What is NHS Resolution’s Early Notification scheme?
The Early Notification (EN) scheme is a key initiative towards achieving the delivery of safer maternity care, providing a more rapid, caring response to families in cases of severe harm, and supporting a learning culture.
The scheme proactively investigates specific brain injuries at birth for the purposes of determining if negligence has caused the harm. We do this by requiring our Clinical Negligence Scheme for Trusts (CNST) members to notify us of maternity incidents which meet a certain clinical definition.
It is designed to do two main things:
- To speed up investigations into whether or not your baby is entitled to receive compensation by investigating your case proactively, being open with you about our conclusions and signposting you to appropriate sources of advice and support; and
- To help ensure that steps are taken to learn from things that have gone wrong to improve maternity care as well as sharing good practice.
What will happen once a matter is reported to NHS Resolution?
HSIB will firstly conduct a safety investigation into your baby’s birth. Once we receive the HSIB investigation report, NHS Resolution will then undertake a clinical triage to confirm whether the clinical criteria for investigation under the Early Notification scheme are met. NHS Resolution will then write to you directly to confirm that a legal investigation will start. We will also let you know when you should expect to hear from us again with an outcome into whether or not you are entitled compensation. We will also make sure that you know how to access other resources such as independent legal advice.
No EN investigation will take place where you have declined an HSIB investigation, unless you request this directly via your trust.
NHS Resolution’s in-house, specialist team will review all available information about the care you received during the antenatal period, the delivery of your baby and the period immediately after the birth. This may also include relevant medical records, statements and any other available investigation reports. We will review this information to decide whether:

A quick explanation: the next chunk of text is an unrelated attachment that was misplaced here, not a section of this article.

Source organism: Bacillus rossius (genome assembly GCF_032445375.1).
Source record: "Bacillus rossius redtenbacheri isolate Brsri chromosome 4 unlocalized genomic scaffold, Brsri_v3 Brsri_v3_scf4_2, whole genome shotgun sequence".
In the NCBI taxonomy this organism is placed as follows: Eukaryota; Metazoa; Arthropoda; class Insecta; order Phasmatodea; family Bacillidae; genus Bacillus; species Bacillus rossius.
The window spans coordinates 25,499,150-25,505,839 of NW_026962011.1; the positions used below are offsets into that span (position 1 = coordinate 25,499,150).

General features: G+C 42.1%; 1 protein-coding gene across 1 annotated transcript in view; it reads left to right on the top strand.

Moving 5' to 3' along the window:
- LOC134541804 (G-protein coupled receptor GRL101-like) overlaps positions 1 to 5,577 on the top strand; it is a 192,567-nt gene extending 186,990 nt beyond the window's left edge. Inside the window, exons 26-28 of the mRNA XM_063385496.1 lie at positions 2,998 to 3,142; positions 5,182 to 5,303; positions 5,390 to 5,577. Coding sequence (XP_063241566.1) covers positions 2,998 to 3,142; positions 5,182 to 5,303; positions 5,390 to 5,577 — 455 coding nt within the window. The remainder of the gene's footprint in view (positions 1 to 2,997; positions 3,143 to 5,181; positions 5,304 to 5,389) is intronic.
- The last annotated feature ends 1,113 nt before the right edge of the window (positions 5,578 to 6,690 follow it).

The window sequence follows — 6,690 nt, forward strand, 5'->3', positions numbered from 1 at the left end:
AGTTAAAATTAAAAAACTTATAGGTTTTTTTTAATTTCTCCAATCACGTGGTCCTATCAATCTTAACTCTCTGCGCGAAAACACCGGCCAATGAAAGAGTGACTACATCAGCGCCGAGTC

- There is any evidence that your baby has an intrapartum hypoxic brain injury that would meet our criteria for investigation; and
- If so, whether there are any concerns about the care provided to you and your baby; and
- If so, whether there is any query as to whether, with appropriate care, injury to your baby might have been avoided.
If the answer to all of these questions is yes, we will conduct a full legal investigation with the assistance of external panel solicitors and independent experts to enable us to determine whether the care provided to you and your baby was of the standard that you were entitled to expect in line with the relevant legal tests and, if not, whether that substandard care caused or contributed to the outcome for your baby.
If you would like to know more about the legal tests involved when assessing these questions, please see the Action against Medical Accidents’ website which has some very useful explanations.
Do I (as a patient or family member) need to do anything?